I am pretty sure the balancing could be taken care of fairly easily by experimentation. Obviously we would probably need a longer stretch of beer line to offset the increase in pressure to drive beer through the filter at an acceptable rate, but the filter would almost take care of that by itself by creating a pressure drop on the output side.
Actually, the opposite would be true. You would need less tubing. The filter adds resistance. You don't solve that by adding even more. You may find that the length of tubing you need is less than zero. In other words, you may require a higher than desired pressure just to push through the filter. I've never filtered, so I don't really know.
__________________
taylornate is offline
 
Reply With Quote Quick reply to this message
Old 10-13-2009, 08:32 PM   #7
beltbuckle
Feedback Score: 0 reviews
Recipes 
 
Join Date: Sep 2009
Location: Meridian, ID
Posts: 55
Liked 1 Times on 1 Posts

Default

Either way, I don't think it would be a show-stopper. I was hoping to find someone that had tried it, but may have to try it myself for an experiment.

__________________
beltbuckle is offline
 
Reply With Quote Quick reply to this message
Old 10-13-2009, 08:53 PM   #8
lamarguy
Feedback Score: 0 reviews
Recipes 
 
Join Date: Aug 2008
Location: Austin, TX
Posts: 1,657
Liked 23 Times on 22 Posts
Likes Given: 1

Default

Quote:
Originally Posted by beltbuckle View Post
Either way, I don't think it would be a show-stopper. I was hoping to find someone that had tried it, but may have to try it myself for an experiment.
Yup, we appreciate self-motivation to try new things around here.
__________________
Doggfather Brewery

Planned: Lambic, American IPA
Fermenting: 6 gals of 1.090 stout (Belgian) & 6 gals of 1.090 stout (English)
Tapped: Berliner Weisse, Black English IPA, German Pils, & Live Oak Primus
lamarguy is offline
 
Reply With Quote Quick reply to this message
Old 10-13-2009, 09:03 PM   #9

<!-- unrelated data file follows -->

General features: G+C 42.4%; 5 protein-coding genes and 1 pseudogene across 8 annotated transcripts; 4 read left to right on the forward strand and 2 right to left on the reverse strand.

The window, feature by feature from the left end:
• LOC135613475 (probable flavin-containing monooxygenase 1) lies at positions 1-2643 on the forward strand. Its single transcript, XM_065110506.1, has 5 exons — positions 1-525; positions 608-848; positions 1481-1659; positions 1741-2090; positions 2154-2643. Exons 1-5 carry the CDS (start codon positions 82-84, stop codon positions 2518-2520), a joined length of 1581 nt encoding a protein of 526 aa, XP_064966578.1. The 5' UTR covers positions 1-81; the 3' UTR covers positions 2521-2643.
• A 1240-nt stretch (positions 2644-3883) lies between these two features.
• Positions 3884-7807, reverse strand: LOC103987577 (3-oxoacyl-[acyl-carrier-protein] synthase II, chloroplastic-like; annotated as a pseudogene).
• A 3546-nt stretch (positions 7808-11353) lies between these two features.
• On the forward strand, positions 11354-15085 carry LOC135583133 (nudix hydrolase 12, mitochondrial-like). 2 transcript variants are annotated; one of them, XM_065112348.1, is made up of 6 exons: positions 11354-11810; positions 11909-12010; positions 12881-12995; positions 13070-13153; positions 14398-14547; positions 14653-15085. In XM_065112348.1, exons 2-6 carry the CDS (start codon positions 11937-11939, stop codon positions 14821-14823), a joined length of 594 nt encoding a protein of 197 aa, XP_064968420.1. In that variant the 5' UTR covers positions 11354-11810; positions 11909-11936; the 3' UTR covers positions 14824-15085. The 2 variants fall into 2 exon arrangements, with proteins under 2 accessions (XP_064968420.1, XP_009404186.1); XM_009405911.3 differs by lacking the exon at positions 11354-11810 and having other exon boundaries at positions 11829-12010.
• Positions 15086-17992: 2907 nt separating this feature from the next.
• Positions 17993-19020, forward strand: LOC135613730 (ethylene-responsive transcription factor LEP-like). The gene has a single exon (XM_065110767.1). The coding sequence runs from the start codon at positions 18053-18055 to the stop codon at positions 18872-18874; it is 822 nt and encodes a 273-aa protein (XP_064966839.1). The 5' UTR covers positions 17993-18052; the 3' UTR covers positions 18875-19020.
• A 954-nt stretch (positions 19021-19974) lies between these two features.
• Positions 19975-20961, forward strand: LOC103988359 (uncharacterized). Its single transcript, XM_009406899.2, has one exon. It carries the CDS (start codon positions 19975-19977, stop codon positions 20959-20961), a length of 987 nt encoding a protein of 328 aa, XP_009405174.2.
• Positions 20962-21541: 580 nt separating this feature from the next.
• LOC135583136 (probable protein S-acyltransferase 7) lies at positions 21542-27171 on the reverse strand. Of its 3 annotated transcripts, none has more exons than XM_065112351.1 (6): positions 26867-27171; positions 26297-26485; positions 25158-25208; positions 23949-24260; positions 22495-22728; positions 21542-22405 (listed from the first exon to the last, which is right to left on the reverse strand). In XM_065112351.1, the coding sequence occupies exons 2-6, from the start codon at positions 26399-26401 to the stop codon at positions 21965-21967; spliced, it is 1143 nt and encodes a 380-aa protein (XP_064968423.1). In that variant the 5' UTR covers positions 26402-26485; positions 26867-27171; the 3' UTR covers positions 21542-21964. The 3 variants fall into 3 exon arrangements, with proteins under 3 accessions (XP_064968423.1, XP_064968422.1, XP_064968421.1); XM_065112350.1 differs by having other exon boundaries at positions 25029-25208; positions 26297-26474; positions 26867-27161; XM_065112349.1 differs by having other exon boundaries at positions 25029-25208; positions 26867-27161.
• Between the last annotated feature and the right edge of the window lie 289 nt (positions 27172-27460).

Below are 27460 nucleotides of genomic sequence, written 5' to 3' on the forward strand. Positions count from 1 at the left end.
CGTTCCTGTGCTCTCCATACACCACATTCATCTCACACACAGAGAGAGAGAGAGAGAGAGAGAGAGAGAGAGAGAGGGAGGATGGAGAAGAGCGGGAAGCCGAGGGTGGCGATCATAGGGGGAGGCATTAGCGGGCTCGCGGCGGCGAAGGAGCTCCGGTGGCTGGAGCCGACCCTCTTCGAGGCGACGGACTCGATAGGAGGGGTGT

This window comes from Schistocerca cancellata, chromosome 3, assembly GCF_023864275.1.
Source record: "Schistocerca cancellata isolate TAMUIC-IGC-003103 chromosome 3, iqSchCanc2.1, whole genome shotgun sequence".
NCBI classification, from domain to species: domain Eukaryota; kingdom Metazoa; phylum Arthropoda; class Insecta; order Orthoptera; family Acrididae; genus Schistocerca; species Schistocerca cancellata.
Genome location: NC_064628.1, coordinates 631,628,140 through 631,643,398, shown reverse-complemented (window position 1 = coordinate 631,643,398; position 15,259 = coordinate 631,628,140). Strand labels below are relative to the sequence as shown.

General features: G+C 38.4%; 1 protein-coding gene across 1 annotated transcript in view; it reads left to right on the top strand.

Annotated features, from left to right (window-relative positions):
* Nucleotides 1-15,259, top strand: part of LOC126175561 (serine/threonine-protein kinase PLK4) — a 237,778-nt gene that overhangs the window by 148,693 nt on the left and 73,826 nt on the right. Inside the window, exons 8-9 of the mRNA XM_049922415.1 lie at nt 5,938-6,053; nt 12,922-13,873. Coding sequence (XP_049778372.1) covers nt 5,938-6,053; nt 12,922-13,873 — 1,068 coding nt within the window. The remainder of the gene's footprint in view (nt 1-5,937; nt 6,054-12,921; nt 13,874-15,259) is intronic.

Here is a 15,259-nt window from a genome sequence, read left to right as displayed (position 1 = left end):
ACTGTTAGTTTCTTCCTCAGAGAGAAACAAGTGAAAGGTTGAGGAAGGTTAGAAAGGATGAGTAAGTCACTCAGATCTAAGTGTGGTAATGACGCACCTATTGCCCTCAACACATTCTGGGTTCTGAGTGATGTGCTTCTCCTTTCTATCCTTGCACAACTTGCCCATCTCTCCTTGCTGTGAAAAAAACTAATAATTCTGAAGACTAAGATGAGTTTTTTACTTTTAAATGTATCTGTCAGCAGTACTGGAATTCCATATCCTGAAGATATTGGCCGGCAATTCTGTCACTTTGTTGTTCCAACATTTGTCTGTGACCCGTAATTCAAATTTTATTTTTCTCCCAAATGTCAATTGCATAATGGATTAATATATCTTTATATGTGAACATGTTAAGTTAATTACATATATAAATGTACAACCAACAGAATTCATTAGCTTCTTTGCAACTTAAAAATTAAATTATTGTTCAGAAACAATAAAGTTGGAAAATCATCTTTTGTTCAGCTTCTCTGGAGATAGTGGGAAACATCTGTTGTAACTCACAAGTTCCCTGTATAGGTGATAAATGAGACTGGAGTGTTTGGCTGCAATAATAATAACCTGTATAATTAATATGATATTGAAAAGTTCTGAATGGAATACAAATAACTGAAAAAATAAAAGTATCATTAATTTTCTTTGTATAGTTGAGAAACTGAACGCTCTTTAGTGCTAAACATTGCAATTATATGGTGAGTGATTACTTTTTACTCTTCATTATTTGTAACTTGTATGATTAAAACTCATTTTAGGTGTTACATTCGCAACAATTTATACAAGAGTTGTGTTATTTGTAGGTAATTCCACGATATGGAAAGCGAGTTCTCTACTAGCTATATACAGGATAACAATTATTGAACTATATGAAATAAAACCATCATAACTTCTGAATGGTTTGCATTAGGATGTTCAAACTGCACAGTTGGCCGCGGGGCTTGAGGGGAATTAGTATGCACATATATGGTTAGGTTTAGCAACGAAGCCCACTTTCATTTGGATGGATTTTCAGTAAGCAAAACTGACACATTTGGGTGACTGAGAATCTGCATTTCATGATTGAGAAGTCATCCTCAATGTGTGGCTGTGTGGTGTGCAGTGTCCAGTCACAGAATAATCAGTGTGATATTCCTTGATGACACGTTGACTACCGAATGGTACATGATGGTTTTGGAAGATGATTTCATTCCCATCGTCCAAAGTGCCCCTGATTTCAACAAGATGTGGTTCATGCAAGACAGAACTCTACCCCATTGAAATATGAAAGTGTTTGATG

Edcculus
Feedback Score: 0 reviews
Recipes 
 
Join Date: Jun 2007
Location: Greenville, SC
Posts: 4,567
Liked 41 Times on 38 Posts

Default

I think you are supposed to filter uncarbonated beer. I'm thinking you would have a foamy mess trying to push carbed beer through a filter.

__________________
Edcculus is offline
 
Reply With Quote Quick reply to this message
Old 10-13-2009, 09:19 PM   #10
lamarguy
Feedback Score: 0 reviews
Recipes 
 
Join Date: Aug 2008
Location: Austin, TX
Posts: 1,657
Liked 23 Times on 22 Posts
Likes Given: 1

Default

Quote:
Originally Posted by Edcculus View Post
I think you are supposed to filter uncarbonated beer. I'm thinking you would have a foamy mess trying to push carbed beer through a filter.
Hey, he may discover a novel way to serve a stout with a creamy head and filter it at the same time. Inline filter = restrictor plate.
__________________
Doggfather Brewery

Planned: Lambic, American IPA
Fermenting: 6 gals of 1.090 stout (Belgian) & 6 gals of 1.090 stout (English)
Tapped: Berliner Weisse, Black English IPA, German Pils, & Live Oak Primus
lamarguy is offline
 
Reply With Quote Quick reply to this message
Reply



Quick Reply
Message:
Options
Thread Tools


Similar Threads
Thread Thread Starter Forum Replies Last Post
Inline filter for Keg psi3000 Equipment/Sanitation 13 03-12-2011 08:32 AM
For Sale - WTT: Standard Faucet/Shanks for Stout Faucet Baja_Brewer For Sale 1 06-24-2009 01:10 PM
Stout faucet vs Creamer faucet lilzaphod Bottling/Kegging 1 10-27-2008 04:02 PM
Creamer faucet (not beer engine or stout faucet) david_42 Bottling/Kegging 8 02-05-2008 04:58 PM
Screwy faucet threads - no ability to connect wort chiller to kitchet faucet Boston Brewer Beginners Beer Brewing Forum 14 10-23-2007 02:58 AM



Newest Threads

LATEST SPONSOR DEALS